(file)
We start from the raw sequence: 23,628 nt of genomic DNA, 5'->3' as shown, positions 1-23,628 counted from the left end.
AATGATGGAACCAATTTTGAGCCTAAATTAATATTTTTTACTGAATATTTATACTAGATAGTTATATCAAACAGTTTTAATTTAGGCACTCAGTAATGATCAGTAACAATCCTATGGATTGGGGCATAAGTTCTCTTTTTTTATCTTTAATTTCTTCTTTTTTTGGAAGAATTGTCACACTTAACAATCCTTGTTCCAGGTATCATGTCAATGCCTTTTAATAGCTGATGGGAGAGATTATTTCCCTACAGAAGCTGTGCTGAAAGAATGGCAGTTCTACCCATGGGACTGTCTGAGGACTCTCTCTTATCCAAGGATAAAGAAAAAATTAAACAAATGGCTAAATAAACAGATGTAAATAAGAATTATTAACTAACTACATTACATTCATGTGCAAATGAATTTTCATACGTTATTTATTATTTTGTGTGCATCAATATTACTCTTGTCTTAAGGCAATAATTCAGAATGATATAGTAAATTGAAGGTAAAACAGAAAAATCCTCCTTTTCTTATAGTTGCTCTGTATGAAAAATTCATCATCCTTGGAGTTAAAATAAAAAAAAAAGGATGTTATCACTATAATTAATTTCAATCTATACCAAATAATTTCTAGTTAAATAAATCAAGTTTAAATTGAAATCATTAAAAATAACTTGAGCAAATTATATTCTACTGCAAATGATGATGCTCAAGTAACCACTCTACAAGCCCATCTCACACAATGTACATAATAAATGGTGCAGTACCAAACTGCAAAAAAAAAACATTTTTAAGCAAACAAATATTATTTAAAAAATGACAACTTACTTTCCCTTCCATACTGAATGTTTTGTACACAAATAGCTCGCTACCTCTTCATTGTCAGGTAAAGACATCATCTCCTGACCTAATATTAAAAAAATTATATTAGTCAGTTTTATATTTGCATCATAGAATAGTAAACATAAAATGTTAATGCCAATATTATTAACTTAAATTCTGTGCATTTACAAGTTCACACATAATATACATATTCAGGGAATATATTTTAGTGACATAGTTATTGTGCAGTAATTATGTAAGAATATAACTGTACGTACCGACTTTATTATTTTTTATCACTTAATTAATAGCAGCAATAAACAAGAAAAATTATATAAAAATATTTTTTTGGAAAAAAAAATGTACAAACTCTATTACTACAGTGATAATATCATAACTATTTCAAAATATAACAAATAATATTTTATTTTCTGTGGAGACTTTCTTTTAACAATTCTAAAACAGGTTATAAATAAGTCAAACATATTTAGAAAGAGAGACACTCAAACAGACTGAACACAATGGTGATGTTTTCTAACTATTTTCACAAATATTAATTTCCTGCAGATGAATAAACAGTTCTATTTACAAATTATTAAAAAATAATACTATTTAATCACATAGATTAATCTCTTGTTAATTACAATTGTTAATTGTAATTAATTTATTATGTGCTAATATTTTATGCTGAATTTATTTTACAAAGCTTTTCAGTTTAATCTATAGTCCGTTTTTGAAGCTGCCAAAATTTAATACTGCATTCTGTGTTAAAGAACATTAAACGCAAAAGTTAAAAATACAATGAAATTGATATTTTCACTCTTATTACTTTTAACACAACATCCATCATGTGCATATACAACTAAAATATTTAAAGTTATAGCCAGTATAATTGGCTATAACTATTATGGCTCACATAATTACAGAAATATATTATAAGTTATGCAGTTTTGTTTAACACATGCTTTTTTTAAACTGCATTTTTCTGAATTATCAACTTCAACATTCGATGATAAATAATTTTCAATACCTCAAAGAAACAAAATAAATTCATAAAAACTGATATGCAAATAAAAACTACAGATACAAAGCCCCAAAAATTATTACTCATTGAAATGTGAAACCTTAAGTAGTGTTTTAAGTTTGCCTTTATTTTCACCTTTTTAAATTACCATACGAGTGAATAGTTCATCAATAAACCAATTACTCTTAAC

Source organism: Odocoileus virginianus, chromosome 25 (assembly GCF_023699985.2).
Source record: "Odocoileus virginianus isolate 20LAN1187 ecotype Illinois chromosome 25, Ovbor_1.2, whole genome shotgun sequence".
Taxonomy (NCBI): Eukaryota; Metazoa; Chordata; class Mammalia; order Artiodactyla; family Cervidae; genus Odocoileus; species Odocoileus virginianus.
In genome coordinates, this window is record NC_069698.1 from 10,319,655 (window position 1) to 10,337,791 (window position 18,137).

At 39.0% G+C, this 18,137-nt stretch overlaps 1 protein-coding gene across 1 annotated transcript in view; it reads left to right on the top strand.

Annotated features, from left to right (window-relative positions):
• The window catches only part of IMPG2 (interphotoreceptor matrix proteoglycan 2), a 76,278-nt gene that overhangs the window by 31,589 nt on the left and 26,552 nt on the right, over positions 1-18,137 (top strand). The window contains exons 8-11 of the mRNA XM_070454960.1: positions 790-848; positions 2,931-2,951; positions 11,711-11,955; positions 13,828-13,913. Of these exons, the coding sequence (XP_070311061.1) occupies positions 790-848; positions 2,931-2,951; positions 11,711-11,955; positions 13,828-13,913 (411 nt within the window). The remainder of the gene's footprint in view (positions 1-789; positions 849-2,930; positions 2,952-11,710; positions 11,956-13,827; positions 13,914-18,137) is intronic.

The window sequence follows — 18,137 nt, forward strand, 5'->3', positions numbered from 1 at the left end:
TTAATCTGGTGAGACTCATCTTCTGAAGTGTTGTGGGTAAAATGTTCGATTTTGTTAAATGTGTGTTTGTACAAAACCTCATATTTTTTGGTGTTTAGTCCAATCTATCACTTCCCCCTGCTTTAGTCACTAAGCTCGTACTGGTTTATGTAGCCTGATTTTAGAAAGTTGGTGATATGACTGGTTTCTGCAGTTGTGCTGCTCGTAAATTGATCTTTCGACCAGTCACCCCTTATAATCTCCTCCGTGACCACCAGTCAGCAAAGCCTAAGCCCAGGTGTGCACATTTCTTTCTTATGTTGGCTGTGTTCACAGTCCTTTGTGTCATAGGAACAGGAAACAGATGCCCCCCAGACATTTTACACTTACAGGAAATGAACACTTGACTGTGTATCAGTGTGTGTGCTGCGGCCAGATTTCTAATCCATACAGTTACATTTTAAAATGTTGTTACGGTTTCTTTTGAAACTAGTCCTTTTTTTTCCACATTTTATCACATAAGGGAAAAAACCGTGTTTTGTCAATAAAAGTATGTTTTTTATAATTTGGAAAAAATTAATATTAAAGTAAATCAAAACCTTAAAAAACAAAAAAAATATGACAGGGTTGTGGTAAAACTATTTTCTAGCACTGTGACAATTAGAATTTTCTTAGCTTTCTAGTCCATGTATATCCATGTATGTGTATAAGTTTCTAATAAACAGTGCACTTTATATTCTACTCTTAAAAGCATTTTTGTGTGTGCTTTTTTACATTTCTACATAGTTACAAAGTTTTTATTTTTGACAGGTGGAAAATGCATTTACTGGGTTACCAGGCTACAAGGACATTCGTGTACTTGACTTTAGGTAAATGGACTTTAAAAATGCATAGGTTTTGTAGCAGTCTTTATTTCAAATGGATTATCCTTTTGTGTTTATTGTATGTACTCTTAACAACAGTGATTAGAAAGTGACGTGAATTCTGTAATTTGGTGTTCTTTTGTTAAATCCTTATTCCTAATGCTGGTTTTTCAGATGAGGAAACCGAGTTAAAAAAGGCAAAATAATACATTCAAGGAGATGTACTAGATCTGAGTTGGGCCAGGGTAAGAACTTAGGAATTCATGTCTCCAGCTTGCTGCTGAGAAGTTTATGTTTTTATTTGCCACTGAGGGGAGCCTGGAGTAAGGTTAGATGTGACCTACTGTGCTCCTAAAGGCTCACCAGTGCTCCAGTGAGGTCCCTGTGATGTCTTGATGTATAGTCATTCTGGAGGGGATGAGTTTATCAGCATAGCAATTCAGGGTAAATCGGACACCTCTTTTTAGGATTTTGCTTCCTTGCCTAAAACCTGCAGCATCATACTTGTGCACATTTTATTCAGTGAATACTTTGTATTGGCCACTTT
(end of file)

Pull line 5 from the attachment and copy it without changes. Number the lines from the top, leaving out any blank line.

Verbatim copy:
Taxonomy (NCBI): Eukaryota; Metazoa; Chordata; class Mammalia; order Artiodactyla; family Cervidae; genus Odocoileus; species Odocoileus virginianus.